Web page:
The senators are planning two three-hour sessions of guided questions-and-answers to facilitate discussion among the attendees. The morning panel, moderated by Schumer, will feature all 22 participants. Then they’ll break for lunch. For the afternoon conversation, moderated by Rounds, at least a few of the tech executives will tap out and have their deputies fill in.
“We’re gonna try to ask them to be quick and to the point,” Rounds said. “I think they’ll come with their messages, and we’ll do our best to make sure they kind of have a sense of the direction we’re going.”
Civil society groups say they’re encouraged to have a seat at the table for the senators—and the tech executives—to also take their AI concerns into consideration.
AFL-CIO President Liz Shuler plans to emphasize during the conversation the importance of including workers in AI decision-making.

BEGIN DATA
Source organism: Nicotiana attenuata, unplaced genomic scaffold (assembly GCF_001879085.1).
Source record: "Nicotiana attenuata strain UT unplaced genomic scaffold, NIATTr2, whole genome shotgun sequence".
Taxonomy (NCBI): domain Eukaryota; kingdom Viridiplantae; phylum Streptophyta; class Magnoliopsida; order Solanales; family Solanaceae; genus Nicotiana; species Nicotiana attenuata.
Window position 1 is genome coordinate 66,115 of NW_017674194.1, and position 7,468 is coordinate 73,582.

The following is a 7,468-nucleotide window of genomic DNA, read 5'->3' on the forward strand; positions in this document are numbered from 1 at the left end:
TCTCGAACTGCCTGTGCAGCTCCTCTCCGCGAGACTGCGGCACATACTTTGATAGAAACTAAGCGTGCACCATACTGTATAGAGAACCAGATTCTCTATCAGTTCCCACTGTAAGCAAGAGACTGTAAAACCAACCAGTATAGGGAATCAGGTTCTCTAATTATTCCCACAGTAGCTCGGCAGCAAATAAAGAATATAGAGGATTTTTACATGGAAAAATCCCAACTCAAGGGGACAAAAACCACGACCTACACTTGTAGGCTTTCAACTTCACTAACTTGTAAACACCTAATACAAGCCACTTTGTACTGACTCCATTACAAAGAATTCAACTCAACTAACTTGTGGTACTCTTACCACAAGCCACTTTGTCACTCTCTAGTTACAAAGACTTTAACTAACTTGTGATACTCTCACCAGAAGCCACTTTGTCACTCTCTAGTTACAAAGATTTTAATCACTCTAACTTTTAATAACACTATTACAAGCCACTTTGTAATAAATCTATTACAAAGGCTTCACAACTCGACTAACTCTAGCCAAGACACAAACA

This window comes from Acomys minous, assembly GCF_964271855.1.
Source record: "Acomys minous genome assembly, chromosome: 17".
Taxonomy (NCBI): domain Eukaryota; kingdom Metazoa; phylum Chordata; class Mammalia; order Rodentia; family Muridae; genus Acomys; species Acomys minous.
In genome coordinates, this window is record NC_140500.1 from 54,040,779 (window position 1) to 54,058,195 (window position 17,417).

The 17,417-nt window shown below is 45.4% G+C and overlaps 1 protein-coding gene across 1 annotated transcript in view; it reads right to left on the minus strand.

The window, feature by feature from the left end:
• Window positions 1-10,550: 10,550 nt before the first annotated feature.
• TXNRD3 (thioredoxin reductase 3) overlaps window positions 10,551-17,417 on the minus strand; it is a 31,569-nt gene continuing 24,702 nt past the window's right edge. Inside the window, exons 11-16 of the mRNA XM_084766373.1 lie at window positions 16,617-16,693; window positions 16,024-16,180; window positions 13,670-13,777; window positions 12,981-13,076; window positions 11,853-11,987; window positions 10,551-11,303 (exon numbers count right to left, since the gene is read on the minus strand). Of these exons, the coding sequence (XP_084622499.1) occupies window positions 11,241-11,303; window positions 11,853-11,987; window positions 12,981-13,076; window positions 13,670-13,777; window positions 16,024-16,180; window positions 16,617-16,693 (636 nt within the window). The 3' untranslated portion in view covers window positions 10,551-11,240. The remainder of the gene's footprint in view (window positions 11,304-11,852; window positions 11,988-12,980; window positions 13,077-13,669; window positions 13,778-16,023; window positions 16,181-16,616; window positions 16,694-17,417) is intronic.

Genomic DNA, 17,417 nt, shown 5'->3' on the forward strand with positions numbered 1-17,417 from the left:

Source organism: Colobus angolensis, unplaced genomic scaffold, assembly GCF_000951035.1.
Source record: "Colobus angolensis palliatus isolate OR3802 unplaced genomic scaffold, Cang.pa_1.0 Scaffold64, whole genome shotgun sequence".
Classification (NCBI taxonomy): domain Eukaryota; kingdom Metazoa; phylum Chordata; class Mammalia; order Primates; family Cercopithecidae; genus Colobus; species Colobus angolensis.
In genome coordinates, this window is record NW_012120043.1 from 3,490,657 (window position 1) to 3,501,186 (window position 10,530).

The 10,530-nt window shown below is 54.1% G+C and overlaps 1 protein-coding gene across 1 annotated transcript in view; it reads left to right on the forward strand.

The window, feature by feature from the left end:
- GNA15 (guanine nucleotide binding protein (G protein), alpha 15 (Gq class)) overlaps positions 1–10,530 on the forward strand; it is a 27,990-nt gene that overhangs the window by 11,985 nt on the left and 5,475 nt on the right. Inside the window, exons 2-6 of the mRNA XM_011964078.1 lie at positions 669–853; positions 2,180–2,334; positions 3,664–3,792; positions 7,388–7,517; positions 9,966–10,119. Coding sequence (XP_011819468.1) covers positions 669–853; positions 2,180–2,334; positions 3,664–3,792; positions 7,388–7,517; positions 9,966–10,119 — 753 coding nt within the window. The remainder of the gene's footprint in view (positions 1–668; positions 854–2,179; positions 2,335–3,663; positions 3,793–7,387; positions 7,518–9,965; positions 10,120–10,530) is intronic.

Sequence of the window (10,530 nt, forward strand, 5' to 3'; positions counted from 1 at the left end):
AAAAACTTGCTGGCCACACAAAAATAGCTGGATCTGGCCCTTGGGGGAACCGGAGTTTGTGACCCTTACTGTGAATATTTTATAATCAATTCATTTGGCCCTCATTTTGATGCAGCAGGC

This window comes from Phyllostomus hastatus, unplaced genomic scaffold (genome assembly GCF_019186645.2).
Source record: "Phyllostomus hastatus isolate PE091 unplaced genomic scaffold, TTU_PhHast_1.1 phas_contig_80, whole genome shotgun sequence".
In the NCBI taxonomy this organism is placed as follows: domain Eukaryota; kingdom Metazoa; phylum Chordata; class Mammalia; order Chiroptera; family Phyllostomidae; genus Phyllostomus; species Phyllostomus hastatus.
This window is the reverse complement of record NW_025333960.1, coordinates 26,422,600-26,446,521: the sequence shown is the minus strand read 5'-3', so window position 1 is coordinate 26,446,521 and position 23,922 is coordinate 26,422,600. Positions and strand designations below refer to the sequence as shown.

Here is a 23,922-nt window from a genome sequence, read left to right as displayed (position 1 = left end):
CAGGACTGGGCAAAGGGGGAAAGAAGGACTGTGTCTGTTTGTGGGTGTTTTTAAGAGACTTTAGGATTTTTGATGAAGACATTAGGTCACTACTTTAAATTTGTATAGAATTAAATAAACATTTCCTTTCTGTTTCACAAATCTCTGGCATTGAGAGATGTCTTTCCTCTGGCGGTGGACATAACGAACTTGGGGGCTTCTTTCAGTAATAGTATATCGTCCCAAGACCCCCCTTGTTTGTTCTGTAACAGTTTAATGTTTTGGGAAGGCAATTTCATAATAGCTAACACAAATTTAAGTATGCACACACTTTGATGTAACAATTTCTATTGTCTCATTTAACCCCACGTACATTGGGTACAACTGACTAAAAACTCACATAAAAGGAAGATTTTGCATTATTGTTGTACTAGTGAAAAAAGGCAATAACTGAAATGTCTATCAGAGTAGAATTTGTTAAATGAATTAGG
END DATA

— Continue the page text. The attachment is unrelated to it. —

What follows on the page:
“Public support for unions is at near record highs because workers are tired of being guinea pigs in an AI live experiment. The labor movement knows AI can empower workers and increase prosperity—but only if workers are centered in its creation and the rules that govern it,” she said in a statement.
Identifying AI’s opportunities and threats and establishing guardrails requires serious discussions and different perspectives, said Maya Wiley, president and CEO of The Leadership Conference on Civil and Human Rights, who will attend the forum.
“The tech sector cannot accomplish these things by itself and without the voices, viewpoints, and experiences of people who are going to be on the receiving end of it,” Wiley said. “What’s important about this forum is it’s an opportunity to bring that discussion together.”